1. To free, as from difficulties or perplexities; to disentangle; to disembarrass; as, to extricate a person from debt, peril, etc.

We had now extricated ourselves from the various labyrinths and defiles.

2. To cause to be emitted or evolved; as, to extricate heat or moisture.

Syn. — To disentangle; disembarrass; disengage; relieve; evolve; set free; liberate.

(Ex`tri*ca"tion) n.

1. The act or process of extricating or disentangling; a freeing from perplexities; disentanglement.

2. The act of sending out or evolving.

(Ex*trin"sic) a. [L. extrinsecus; exter on the outside + secus otherwise, beside; akin to E. second: cf. F. extrinsèque. See Exterior, Second.]

1. Not contained in or belonging to a body; external; outward; unessential; — opposed to intrinsic.

The extrinsic aids of education and of artificial culture.
I. Taylor.

2. (Anat.) Attached partly to an organ or limb and partly to some other part; — said of certain groups of muscles. Opposed to intrinsic.

(Ex*trin"sic*al) a. Extrinsic.Ex*trin"sic*al*ly adv.

(Ex*trin`si*cal"i*ty Ex*trin"sic*al*ness) n. The state or quality of being extrinsic.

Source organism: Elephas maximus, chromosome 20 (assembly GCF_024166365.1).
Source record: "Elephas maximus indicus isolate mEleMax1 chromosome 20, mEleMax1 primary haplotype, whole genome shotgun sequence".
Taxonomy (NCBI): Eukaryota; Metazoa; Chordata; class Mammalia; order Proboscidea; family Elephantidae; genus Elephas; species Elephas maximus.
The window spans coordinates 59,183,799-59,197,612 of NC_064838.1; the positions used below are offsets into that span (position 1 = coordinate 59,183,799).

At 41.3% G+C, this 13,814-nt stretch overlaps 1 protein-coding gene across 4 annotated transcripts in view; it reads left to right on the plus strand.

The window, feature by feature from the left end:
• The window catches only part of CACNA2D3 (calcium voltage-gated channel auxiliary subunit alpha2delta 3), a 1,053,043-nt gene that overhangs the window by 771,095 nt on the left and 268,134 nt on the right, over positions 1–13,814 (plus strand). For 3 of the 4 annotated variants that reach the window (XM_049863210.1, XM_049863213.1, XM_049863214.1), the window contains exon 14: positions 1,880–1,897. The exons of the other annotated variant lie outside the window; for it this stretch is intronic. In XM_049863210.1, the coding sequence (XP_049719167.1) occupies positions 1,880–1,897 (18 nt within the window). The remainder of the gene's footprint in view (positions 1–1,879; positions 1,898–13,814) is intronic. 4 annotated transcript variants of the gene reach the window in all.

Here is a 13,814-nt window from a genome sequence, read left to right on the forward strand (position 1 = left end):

(Ex*tro"i*tive) a. [L. extra on the outside + ire, itum, to go.] Seeking or going out after external objects. [R.]

Their natures being almost wholly extroitive.

(Ex*tror"sal) a. (Bot.) Extrorse.

(Ex*trorse") a. [As if from an assumed L. extrorsus, for extroversus; extra on the outside + vertere, versum, to turn: cf. F. extrorse.] (Bot.) Facing outwards, or away from the axis of growth; — said esp. of anthers occupying the outer side of the filament.

(Ex`tro*ver"sion) n. [See Extrorse.] The condition of being turned wrong side out; as, extroversion of the bladder. Dunglison.

(Ex*truct") v. t. [L. extructus, exstructus, p. p. of extruere, exstruere, to build up; ex out + struere to build.] To construct. [Obs.] Byrom.

(Ex*truc"tion) n. [L. exstructio.] A building up; construction. [Obs.] Cockeram.

(Ex*truct"ive) a. Constructive. [Obs.] Fulke.

(Ex*truct"or) n. [L.] A builder. [Obs.] Bailey.

(Ex*trude") v. t. [imp. & p. p. Extruded; p. pr. & vb. n. Extruding.] [L. extrudere, extrusum; ex out + trudere to thrust, akin to E. threat. See Threat.] To thrust out; to force, press, or push out; to expel; to drive off or away. "Parentheses thrown into notes or extruded to the margin." Coleridge.

(Ex*tru"sion) n. The act of thrusting or pushing out; a driving out; expulsion.

  By PanEris using Melati.

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